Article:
What is a Visionist?

"A visionist is an artist, a creator or an individual that sees beyond what is visible to the eyes and brains of human beings. Visionists are thinkers, they are the recognisable brains in soociety, but most times they are seen as absurd, "nerds" and misfits – they just don't fit into the societies. They are people with great dreams and minds."

The English Wikipedia

Thursday, January 13, 2011

Just Plain Folks

About a decade ago, I started to hear "folks" used a lot. What ever happened to people? Just ordinary people. Nobody seems to acknowledge that the world is inhabited any more by people. Now the world is made up of "folks." I hear folks all over the place: at the office, among my kids' generation, on TV and the radio. I hear the President of the United States refer to people as folks. A young Hispanic woman used the term twice in the same sentence on the radio. The other day when three experts on violence were discussing the Tuscon tragedy, they all referred to folks, not people. Sarah Palin also talks about folks.

What is it about using folks? Folks comes from a German word, Volks, yes, the same as in Volkswagen. It means people, or the people. It is not a new word. We have studied folklore for over a century, referring to the popular behaviour and ways of the common people in far off parts of the world,in our own hinterland or in the past, like the Middle Ages. These are often quaint and lusty, as in a Bruegel painting.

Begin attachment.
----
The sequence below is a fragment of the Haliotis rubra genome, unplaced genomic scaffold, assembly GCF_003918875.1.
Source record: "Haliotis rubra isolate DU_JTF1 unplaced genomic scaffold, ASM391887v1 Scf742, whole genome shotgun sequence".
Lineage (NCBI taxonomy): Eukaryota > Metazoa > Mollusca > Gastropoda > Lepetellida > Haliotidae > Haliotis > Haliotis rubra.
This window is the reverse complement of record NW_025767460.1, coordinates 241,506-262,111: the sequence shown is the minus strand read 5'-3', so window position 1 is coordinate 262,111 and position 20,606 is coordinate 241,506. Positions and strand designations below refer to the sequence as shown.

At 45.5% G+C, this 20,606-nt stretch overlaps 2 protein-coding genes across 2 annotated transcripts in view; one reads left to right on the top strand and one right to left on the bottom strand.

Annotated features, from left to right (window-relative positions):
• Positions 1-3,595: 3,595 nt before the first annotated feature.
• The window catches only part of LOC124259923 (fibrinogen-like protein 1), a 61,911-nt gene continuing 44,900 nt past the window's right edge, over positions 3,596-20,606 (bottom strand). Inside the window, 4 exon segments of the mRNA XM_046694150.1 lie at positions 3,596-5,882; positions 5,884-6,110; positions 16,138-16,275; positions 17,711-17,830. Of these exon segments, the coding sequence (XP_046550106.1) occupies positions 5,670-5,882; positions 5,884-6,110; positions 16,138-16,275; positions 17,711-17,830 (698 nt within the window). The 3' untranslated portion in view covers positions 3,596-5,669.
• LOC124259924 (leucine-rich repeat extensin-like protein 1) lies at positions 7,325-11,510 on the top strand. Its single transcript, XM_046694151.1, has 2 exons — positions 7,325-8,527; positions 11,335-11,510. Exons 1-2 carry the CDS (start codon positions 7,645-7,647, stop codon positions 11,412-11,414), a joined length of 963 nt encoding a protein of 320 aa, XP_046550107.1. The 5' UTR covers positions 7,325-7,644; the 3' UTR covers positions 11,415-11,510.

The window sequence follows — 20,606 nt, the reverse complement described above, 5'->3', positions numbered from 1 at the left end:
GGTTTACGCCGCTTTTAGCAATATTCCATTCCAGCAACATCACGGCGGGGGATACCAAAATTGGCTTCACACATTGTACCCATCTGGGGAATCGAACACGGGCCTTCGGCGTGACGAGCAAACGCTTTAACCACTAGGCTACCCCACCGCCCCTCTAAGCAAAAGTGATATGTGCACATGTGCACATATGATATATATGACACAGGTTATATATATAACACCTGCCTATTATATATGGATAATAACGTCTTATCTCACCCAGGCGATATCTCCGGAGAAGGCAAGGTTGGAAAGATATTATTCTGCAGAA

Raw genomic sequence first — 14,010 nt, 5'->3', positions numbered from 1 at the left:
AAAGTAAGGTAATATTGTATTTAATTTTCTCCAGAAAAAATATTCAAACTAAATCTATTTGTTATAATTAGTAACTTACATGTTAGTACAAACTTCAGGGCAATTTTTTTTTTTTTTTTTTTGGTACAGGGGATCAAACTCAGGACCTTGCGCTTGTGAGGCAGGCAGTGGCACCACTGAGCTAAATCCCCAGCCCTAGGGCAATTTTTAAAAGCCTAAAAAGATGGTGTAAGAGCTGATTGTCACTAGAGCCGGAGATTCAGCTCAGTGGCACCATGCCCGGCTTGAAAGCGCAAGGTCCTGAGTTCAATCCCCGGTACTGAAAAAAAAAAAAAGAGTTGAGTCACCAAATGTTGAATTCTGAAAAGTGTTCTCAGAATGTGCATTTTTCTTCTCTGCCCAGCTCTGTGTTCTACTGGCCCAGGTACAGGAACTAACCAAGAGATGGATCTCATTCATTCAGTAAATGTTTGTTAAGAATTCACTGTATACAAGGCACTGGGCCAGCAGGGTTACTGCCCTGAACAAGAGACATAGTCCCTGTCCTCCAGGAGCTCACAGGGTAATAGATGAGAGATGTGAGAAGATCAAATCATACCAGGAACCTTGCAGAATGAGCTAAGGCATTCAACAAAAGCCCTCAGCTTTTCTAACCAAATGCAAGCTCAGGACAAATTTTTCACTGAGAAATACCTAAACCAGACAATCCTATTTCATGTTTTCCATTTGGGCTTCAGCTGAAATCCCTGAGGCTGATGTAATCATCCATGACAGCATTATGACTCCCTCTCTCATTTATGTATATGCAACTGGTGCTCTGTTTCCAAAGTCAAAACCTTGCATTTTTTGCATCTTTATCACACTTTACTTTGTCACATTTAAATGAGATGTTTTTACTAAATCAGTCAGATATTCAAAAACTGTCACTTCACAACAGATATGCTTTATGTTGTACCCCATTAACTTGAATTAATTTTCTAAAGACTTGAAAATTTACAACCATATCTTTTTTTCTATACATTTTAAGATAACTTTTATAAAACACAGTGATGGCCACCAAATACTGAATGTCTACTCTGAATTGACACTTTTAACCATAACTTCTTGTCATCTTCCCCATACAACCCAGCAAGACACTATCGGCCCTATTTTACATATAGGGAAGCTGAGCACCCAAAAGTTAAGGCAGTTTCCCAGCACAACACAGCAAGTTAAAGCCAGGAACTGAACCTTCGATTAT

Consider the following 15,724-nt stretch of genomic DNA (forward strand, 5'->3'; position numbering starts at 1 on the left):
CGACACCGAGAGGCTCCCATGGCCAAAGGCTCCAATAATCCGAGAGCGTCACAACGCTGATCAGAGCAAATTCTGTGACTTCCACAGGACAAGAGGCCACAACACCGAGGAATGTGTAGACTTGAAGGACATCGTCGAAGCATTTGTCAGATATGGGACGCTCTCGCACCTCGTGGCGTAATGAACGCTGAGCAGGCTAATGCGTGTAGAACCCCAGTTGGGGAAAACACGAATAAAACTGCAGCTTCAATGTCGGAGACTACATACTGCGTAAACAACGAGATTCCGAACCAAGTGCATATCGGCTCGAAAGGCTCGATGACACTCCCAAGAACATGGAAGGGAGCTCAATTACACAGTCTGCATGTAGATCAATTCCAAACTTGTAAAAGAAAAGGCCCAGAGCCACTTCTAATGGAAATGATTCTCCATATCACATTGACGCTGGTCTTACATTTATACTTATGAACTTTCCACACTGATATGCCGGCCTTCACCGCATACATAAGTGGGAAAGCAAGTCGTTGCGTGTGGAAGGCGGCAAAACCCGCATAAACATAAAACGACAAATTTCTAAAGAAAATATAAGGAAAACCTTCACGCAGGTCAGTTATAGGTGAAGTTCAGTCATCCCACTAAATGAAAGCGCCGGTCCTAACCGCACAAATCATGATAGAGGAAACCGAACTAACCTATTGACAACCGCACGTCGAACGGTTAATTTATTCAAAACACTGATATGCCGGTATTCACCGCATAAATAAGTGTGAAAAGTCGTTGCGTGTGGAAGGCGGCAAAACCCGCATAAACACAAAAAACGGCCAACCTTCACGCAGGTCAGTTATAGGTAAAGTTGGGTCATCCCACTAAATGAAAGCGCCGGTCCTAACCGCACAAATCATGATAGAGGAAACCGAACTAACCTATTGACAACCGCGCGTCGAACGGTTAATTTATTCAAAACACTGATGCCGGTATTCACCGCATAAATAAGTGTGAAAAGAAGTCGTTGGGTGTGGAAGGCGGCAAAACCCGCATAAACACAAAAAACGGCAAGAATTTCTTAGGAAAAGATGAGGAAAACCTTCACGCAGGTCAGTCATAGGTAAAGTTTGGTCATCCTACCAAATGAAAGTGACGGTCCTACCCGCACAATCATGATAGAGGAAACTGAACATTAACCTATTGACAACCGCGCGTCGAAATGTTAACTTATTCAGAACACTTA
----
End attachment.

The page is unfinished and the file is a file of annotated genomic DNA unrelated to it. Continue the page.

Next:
Politicians are quick to use "folks." It brings them immediate familiarity with the people whom they are addressing. It is, well, folksy. It is not distant or clinical. Folks are just like us. We are folks too, and we want everyone to feel like they are just plain folks. But do we always want this kind of familiarity when hearing from experts or our leaders, or do we want some degree of distance and respect, our respect for them. But we live in an age when such respect, dignity or any pretensions of superiority are simply not tolerable. Why do we call our most exalted leaders Jimmy, Bill or Mitch. Why not use a nickname when the opportunity arises? Well, George or Barack do not seem to fit the pattern, but how could they? There must be some political mileage in trying to demonstrate that you, though an elected member of Congress, are just like ordinary folks. We like our leaders to be like us. We do not like "elites." So even though our leaders enjoy a huge advantage over the rest of us in terms of wealth, power and influence, it is comforting to think that they are just "folks," so no real threat to our own self-esteem.

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